This wreath was actually just an update to a previous wreath I had made. Sometimes you can simply add to a wreath and achieve a whole new look! This update took me about 15 minutes to do.
You could easily add pinwheels to one of those raffia style wreaths just as quick as I updated this wreath if you don’t have a simple wreath you want to add too.
Felt (I used 4 colors out of my stash. I did double layer pinwheels. If you do single layer ones you could do it with 2 colors.)
Wreath (one to update or a raffia wreath)
Ribbon (for hanging)
Lighter or Fray Check
Cut two squares of the same size for each pinwheel.
Starting at each corner, cut towards the center of the square stopping between an inch and a half inch from the middle of the square. Cut each corner.
I cut the first square and then stack the squares and cut the second square. I find it easier.
Lay your squares onto the wreath in the place you want it to be when completed.
Fold up one flap and pin in the center.
Go to the next cut and repeat folding and pinning. You will do this at each cut.
Place an extra pin (or two) in the last flap. You can cover them with a button (by hot glue) if you wish but I didn’t. The pin heads are small and not very noticeable.
I cut two different sizes and clustered them together.
Cut a length of ribbon (3-5 feet). Double it and slide it under the wreath bringing the loop to the front. Through the hole slide the loose ends of the ribbon. Pull tight. You can secure the ribbon with pins at the back of the wreath if you want so it doesn’t slip around.
Knot about 8-10 inches above wreath. Hang over hook and tie bow underneath the hook so it will hang securely. (My bow is not very pretty. I haven’t mastered bow tying!)
Stand back and enjoy! A lovely but simple wreath!
I worked up the 8 quarts of strawberries from the auction and froze some of them. Fresh fruit is not hard to freeze but there are a few tricks.
You will need your fruit (hulled fresh strawberries), wax paper, cookie sheet, a timer, your freezer, and freezer bags.
Put a sheet of wax paper down on your cookie sheet and lay your fruit on top. Spread it out. What your doing here is setting up to flash freeze your fruit. This is really important otherwise you’ll have a large lump rather than being able to use a few out at a time. Set a five minute timer and stick it in the freezer.
Depending on the size of your fruit you might need an additional 5 minutes.
They will start looking a little icy and will be harder when you squeeze them then fresh fruit. Package for your freezer.
You will now be able to pull just one or a dozen individual strawberries out when you want to use them.
You should flash freeze fruits with soft outer edges when freezing to eliminate the huge lump problem. Examples would be strawberries, blueberries, sliced bananas, etc. Uncut grapes are fresh fruit that can be thrown in the bag and frozen without flash freezing.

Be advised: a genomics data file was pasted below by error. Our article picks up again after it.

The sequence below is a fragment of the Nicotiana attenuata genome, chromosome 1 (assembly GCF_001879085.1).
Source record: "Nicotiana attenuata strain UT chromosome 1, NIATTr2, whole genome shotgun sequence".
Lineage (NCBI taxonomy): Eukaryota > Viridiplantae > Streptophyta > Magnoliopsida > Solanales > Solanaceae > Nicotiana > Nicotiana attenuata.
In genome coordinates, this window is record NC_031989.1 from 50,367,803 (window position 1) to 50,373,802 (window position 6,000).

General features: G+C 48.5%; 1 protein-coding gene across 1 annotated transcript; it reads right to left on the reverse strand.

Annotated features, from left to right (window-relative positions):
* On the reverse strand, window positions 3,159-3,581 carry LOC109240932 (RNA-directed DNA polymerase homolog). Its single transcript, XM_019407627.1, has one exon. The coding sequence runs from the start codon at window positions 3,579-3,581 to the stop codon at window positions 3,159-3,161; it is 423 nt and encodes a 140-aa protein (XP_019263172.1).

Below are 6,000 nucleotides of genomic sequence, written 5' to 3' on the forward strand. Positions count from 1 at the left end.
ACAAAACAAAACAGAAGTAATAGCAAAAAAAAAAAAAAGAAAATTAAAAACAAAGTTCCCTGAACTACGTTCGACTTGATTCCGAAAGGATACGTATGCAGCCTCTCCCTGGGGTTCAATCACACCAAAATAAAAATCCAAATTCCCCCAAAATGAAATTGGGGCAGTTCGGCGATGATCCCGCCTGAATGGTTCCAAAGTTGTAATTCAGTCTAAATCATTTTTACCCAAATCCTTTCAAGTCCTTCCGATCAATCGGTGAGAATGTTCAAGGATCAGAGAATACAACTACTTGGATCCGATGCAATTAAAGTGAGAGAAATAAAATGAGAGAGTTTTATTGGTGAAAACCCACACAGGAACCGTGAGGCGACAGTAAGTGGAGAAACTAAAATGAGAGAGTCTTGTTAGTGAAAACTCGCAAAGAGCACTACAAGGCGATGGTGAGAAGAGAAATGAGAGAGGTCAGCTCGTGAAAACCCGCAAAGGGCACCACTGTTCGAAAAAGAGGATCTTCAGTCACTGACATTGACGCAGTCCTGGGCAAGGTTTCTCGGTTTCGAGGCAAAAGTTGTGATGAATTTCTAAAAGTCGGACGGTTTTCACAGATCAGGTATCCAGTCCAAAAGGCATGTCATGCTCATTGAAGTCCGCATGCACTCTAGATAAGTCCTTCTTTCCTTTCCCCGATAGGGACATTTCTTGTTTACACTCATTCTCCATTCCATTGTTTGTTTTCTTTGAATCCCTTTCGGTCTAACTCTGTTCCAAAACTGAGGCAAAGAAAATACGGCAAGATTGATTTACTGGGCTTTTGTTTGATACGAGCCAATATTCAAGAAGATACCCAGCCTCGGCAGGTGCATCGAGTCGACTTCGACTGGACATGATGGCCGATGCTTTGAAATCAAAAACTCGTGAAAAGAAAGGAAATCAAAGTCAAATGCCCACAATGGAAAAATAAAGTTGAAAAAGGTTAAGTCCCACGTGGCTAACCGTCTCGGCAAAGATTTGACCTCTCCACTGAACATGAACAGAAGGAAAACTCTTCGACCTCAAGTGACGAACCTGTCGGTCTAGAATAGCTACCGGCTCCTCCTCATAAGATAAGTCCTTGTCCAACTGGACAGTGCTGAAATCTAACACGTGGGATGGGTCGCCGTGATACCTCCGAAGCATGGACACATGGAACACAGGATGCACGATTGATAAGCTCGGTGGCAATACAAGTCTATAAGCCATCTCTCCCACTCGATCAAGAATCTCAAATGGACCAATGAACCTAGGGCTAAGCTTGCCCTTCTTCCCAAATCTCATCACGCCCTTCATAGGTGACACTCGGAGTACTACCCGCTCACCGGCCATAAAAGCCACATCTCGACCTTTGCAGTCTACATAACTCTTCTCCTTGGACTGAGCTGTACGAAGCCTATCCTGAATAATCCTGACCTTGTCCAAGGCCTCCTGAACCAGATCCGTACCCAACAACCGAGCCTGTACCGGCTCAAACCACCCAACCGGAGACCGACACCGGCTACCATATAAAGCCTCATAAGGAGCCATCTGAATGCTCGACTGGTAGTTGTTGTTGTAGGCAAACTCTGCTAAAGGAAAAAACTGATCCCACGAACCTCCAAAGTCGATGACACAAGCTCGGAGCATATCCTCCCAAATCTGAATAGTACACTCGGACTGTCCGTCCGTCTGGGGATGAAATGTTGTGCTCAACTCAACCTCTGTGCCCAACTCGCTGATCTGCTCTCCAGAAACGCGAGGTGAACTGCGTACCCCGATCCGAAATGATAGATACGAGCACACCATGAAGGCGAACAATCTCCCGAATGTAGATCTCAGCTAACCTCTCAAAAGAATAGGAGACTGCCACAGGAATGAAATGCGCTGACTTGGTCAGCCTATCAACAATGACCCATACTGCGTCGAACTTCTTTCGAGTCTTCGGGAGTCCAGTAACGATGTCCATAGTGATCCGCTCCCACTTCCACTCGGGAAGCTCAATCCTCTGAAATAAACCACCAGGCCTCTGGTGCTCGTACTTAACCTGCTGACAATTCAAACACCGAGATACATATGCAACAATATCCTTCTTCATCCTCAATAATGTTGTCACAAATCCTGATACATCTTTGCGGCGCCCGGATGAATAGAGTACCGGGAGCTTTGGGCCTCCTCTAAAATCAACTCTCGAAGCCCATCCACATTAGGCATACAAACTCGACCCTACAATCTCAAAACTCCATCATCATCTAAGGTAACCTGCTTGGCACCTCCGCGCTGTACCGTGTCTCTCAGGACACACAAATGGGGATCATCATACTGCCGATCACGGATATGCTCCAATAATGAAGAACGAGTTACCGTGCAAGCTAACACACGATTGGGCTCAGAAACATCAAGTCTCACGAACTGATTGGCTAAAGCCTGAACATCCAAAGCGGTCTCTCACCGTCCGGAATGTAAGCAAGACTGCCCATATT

There is a Mennonite community fairly close to my home (within 30 miles) so I am able to get some beautiful produce and plants for very reasonable prices! They also hold an auction where they sell produce and plants. It’s fun just to go to the auction but it’s a great place to get deals. My mom and I always go together because when you purchase from the auction you are getting larger quantities. We got strawberries last week and after splitting them we still each had 8 quarts!
I got a great deal on some daisies and a couple of hanging plants as well this last week. I needed to transplant the daisies so I grabbed some boxes I had from past plantings and a large tub that we had.
The boxes had a hole in the center, while this is great for drainage it’s also a place where dirt can seep through. An easy fix is to place 2-4 coffee filters over the hole. They are still light enough water can run through if necessary but they will hold the dirt in.
A great filler so you don’t have to use as much dirt is pine cones. I broke them up since my boxes were shallow but I added at least a dozen. They also aid in keeping the soil loose which gives better oxygen to the roots.
I also used a large tub (10 or 15 gallon). To fill that with dirt would make it heavy but would also be expensive!
I layered in pine cones (I know that picture is from the small box but same concept) and then I layered in newspapers. I repeated this until I was less than a foot from the top. Eventually you will experience some settling but by that point your flowers should be prospering and expanding so you won’t notice it!
I then add a layer of hay to the top. I water in the hay so that I can water at any time of day with worrying about the roots burning. My daughter (6) took all the pictures for this post. I think they are pretty awesome!
What are you planting?
Brother turned 3 last week! My babies are all growing up so fast! Tomorrow is Hubby’s birthday too…29! Brother was actually due on Hubby’s birthday but came 10 days early after my water broke spontaneously.
Back to the reason your here…these:
How cute are these? I was really happy with them and people raved over them! There are extremely easy to make and cheap!